Director Guarantees: Don't get tripped up by guarantees

Friday, 01 February 2008

Geoff Stevens photo
Geoff Stevens

    Geoff Stevens provides some guidance through the complex maze of director guarantees.

    As a director, you will often be requested to provide guarantee support for your company’s obligations. This can be in the context of financial accommodation from a financier, leases relating to premises, sale contracts as well as many other commercial arrangements.

    It is important to understand what obligations you are exposing yourself to, how your obligations can be limited and what rights you have as a guarantor both as against the company as principal and also as against other guarantors.

    When will directors’ guarantees be sought?
    Director guarantees can be requested in any situation where a party dealing with a company desires extra protection or security for a transaction. They are sometimes simply sought to ensure that individuals connected to a company remain ‘interested’ in the success of the relationship. Further, there are often good credit reasons for a party dealing with a company to take guarantees from directors, especially in circumstances where the party dealing with the company suspects that the company is likely to default or where the company does not (or may not) have the financial means to fulfil its obligations – for example, where the company is a $2 company.

    Once you have made the decision to provide the support, what issues do you need to be particularly aware of in terms of your potential obligations and exposure under the guarantee?

    Guarantees (and indemnities) will often be drafted in a way which potentially extends their operation and life well beyond what you may be intending. The following are some examples of how this may occur and also of how the issues can be dealt with.

    Joint and several liability
    Where there is to be more than one guarantor, a guarantee will often be expressed as being ‘joint and several’. This effectively means each guarantor is liable separately from, as well as along with, other guarantor parties.

    Guarantees are also often drafted so that they apply irrespective of whether other intended guarantors actually end up signing a guarantee.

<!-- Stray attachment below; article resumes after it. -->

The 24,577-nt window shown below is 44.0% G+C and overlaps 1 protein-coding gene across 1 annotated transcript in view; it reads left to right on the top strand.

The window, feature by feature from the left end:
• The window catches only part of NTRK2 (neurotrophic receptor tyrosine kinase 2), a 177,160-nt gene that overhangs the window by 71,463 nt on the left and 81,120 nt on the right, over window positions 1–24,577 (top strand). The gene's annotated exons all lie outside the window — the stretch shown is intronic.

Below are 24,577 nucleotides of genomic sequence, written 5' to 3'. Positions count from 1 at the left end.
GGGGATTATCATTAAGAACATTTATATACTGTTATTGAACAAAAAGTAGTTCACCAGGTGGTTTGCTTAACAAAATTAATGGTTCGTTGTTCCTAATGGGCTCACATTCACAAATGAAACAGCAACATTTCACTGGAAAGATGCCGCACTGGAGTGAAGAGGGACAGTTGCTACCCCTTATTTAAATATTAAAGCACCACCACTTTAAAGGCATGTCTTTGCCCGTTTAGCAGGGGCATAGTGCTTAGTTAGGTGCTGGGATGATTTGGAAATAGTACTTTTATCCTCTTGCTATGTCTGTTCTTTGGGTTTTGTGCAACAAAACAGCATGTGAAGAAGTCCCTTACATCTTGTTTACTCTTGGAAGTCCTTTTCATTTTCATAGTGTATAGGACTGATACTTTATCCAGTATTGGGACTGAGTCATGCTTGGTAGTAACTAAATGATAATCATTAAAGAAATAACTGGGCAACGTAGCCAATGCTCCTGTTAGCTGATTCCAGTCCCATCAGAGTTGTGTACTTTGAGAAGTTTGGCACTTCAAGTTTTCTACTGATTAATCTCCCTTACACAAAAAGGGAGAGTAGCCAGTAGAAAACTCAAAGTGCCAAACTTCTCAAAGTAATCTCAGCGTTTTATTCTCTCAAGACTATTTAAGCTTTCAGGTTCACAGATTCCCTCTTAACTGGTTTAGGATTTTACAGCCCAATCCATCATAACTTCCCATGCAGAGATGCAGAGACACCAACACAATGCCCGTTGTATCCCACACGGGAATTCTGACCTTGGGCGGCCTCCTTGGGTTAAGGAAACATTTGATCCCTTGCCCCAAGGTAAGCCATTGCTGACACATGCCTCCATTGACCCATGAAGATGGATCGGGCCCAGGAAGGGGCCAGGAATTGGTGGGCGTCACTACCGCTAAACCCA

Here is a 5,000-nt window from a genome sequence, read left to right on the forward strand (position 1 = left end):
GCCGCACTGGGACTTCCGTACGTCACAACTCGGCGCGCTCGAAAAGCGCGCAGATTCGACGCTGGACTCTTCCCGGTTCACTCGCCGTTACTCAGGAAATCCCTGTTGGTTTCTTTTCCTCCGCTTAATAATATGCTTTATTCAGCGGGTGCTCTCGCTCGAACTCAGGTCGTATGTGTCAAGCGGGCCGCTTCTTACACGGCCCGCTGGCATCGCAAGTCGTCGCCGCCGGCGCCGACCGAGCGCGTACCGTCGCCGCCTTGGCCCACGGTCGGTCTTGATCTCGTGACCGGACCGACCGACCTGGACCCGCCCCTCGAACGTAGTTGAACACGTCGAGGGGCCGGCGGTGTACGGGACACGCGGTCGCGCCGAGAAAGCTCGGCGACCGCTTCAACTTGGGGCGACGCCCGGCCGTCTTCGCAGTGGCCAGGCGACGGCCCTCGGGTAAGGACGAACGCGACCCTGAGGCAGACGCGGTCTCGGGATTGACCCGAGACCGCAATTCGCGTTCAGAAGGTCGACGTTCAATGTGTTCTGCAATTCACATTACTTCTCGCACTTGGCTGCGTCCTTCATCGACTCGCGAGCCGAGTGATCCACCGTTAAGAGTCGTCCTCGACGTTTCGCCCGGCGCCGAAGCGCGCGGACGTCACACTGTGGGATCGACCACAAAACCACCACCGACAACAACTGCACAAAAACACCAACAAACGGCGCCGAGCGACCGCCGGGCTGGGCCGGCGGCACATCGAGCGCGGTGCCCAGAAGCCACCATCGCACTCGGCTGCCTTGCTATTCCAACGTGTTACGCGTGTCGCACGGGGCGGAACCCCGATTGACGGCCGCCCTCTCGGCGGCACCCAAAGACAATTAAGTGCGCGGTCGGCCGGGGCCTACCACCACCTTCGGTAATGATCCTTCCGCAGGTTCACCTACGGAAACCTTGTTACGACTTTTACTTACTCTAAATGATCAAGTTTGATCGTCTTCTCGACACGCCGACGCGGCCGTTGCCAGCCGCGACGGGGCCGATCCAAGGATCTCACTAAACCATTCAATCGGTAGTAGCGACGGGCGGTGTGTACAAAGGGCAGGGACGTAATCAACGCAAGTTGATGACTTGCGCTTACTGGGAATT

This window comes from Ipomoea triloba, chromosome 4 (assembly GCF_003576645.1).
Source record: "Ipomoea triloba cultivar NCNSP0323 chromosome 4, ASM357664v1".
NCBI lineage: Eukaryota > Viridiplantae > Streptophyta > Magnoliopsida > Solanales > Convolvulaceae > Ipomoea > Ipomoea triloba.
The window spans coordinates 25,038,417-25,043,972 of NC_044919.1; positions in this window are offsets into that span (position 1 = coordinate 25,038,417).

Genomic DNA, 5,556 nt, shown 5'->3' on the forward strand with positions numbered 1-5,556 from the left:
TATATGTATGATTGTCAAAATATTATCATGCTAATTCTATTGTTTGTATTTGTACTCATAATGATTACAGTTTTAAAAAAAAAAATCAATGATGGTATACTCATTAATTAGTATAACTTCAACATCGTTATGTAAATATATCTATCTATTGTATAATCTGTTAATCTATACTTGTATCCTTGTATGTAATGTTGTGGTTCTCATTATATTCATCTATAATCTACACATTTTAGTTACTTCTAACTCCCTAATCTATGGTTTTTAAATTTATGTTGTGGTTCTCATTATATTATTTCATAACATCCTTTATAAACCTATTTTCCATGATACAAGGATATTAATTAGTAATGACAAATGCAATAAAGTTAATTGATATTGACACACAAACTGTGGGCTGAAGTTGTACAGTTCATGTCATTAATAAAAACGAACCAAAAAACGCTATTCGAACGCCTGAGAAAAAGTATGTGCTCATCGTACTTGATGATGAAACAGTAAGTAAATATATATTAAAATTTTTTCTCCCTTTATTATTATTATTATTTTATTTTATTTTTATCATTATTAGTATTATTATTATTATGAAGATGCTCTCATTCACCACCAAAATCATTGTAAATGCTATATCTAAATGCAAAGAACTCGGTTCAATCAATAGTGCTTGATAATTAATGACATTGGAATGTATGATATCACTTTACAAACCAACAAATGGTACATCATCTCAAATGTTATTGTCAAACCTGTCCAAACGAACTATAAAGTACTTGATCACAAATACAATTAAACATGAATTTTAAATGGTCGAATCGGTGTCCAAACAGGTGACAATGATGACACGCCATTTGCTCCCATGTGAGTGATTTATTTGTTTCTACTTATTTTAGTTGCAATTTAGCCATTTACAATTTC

Where there are other guarantors, you should therefore try to get the party obtaining the guarantee to agree:

    • That you have a several liability, for a limited proportion or percentage of the principal obligation;

    Where you are providing a guarantee with related parties (for example, your spouse, your company etc), that the liability of your ‘guarantor group’ – that is, each of the entities with which you are related – is in aggregate limited to an agreed amount or proportion of the principal debt or obligation. This avoids the holder of the guarantee being able to recover the limited amount from each party in your ‘guarantor group’; and


  1. That your obligations as a guarantor are conditional upon all other intended guarantors signing up.
  2. It is also worth looking at your involvement in the transaction compared with other guarantors and endeavouring to have your exposure limited appropriately, compared to the exposure of other guarantors (for example, proportionate to your interest in the company). Given the natural tendency for parties enforcing guarantees to look first at guarantors in the best financial position, it is also wise to get an idea as to the respective financial positions of other guarantors.


    All moneys guarantees
    Often, a guarantee will be drafted so as to be an ‘all accounts/all moneys’ guarantee, even though it may be granted in the context of a specific transaction. Under such guarantees, the guarantor is liable for all debts and obligations of the company. This happens even if the company is liable as a primary borrower/obligor or as guarantor for other entities and even if the transaction is the specific one contemplated or some other arrangement now or in the future.

    It is therefore important to limit the transactions or facilities covered by the guarantee to, for example, a specific amount and/or to a specific transaction. As part of this, directors should enquire as to what other relationships or obligations the company has with, or to, the holder of the guarantee, as this may affect the director’s overall liability under the guarantee.

    All moneys securities
    If a guarantor has granted a mortgage or other security, such as a mortgage over a home for a private loan, in favour of the party to hold the guarantee even for an unrelated transaction, the guarantor’s liability under the guarantee may be recoverable under the mortgage or other security.

    It is therefore important to understand the possible inter-relationship between the guarantee and the mortgage or other security.

    Notice of default